GOODBYE SGI by Scott Budman
In a land famous for watching small companies grow into world leaders, it is with sadness that I write about a one-time Silicon Valley giant, whose machines roamed the earth, that has now vanished.
It’s hard to find someone who has not been touched by Silicon Graphic’s technology. Not long ago, it was built into the Hollywood machine, with its workstations as common in big-budget movies as highly paid actors. For a movie fan like myself, the list is staggering: blockbusters like Star Wars (episode 1), The Matrix, Jurassic Park, Lord of The Rings, and Terminator 2, as well as smaller personal favorites like The Crow and Starship Troopers. All were boosted by SGI-created special effects.
SGI created a lot of jobs, made investors wealthy, and boasted a gigantic Silicon Valley campus that was both the envy and ambition of other technology firms. It was one of the early companies that made geek chic, and technology cool. As someone once told me, after Jurassic Park came out, wearing the SGI logo on his shirt became less a badge of nerd-dom, and more of a cool conversation piece. For me, personally, SGI was the very first tech company I covered, almost 15 years ago.
But it didn’t last. SGI’s workstations, like some of the dinosaurs they created, were big and cumbersome, especially compared with the smaller and more nimble competitors that followed. As moviemaking became less expensive and more open to everybody, filmakers found it possible to create high-end special effects with those cheaper, smaller computers. SGI’s machines were no longer necessary, and the company did not adapt fast enough. Its stock price tumbled, layoffs mounted, and even a last-ditch comeback attempt from a 2006 bankruptcy filing didn’t pan out.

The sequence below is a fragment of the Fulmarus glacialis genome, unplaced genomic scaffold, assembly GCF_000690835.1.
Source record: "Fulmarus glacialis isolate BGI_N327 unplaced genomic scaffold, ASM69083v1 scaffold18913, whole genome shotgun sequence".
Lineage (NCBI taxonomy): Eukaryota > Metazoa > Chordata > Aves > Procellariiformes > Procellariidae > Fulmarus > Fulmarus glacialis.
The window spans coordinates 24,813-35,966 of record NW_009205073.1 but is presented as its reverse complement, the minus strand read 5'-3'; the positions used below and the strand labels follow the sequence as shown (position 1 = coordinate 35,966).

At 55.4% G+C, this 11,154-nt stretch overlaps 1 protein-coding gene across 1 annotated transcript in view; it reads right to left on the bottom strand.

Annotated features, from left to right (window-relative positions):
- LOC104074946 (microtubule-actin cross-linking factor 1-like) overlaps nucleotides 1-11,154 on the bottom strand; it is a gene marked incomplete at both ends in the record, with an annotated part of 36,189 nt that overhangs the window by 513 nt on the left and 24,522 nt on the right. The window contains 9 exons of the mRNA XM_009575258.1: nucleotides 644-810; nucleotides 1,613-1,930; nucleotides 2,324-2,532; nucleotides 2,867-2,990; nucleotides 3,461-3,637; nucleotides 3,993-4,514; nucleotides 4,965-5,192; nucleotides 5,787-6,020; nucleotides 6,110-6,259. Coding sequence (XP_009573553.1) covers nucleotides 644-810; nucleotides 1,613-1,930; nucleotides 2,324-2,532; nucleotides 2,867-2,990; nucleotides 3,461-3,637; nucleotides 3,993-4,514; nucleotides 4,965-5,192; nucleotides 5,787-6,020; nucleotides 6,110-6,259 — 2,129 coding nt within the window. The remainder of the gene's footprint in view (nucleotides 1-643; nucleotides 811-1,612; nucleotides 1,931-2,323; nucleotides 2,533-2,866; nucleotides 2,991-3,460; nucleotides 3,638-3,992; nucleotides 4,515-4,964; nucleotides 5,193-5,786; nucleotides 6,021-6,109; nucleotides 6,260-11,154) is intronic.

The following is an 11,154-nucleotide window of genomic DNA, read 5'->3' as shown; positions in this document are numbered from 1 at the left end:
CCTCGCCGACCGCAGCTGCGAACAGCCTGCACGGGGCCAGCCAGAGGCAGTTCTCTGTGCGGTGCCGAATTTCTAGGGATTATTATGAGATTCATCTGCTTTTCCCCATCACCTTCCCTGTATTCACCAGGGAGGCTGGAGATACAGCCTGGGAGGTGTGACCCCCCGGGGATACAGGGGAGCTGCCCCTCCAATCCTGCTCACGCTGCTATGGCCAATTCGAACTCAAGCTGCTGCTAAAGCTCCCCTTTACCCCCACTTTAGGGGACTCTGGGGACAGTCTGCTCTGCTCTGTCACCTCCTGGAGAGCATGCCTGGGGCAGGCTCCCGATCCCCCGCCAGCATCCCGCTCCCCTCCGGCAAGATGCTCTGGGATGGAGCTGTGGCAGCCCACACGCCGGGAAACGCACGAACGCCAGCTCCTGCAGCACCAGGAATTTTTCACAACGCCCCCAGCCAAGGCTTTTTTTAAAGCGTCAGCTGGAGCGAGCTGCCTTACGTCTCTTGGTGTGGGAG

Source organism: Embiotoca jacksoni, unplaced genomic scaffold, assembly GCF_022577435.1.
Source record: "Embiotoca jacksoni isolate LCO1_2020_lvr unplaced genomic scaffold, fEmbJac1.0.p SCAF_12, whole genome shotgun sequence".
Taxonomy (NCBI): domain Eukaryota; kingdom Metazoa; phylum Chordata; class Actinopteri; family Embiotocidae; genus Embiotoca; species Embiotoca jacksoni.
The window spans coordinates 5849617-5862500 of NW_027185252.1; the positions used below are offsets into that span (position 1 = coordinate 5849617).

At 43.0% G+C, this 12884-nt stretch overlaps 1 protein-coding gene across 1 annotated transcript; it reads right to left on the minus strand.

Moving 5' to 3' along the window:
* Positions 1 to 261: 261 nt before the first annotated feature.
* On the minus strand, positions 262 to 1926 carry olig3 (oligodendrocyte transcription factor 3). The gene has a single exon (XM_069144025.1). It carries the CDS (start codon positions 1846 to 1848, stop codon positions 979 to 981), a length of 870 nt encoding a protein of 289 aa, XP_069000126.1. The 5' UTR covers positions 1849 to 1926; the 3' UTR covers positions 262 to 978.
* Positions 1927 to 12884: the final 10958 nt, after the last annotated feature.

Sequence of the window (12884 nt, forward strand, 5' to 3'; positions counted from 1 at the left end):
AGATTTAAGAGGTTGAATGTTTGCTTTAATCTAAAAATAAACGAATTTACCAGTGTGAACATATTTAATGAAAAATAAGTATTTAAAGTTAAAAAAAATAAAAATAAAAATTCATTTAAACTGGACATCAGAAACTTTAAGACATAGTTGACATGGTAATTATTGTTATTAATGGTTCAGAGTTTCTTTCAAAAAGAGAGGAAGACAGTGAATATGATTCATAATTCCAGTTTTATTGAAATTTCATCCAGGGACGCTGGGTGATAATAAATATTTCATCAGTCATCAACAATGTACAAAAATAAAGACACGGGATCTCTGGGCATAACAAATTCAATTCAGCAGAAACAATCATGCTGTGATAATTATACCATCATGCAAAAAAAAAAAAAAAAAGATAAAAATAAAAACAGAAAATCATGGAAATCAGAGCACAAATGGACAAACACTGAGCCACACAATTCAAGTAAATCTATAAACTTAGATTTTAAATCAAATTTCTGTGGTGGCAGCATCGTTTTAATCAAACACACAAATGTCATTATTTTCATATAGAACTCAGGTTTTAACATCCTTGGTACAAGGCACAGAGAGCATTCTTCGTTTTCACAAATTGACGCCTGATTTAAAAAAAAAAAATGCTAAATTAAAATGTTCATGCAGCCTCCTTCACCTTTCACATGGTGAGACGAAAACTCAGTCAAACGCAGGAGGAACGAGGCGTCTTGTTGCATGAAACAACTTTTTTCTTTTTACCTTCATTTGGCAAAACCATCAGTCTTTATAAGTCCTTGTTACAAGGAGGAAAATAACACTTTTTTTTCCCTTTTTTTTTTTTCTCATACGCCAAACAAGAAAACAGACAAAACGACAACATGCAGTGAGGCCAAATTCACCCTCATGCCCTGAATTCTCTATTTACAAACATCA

The gigantic campus is now populated by an ever-growing number of Googlers, some of whom weren’t even in their teens when SGI computers ruled the roost. In what would once have qualified as an April Fool’s Day joke to us tech old-timers, yesterday SGI announced that it was once again going into bankruptcy — but this time, there won’t be a comeback: the company will sell its assets to a Silicon Valley rival, Rackable Systems, for a paltry $25 million dollars. That’s basically the cost of buying SGI’s repair business for aging customers.
It’s a sad legacy for a company whose technology led people to get into the tech field, and whose special effects inspired people to learn about technology in the first place. It is also a cautionary tale about why big companies should indeed be paranoid. SGI still leaves behind a cool legacy here in the Valley, as well as some fantastic DVDs.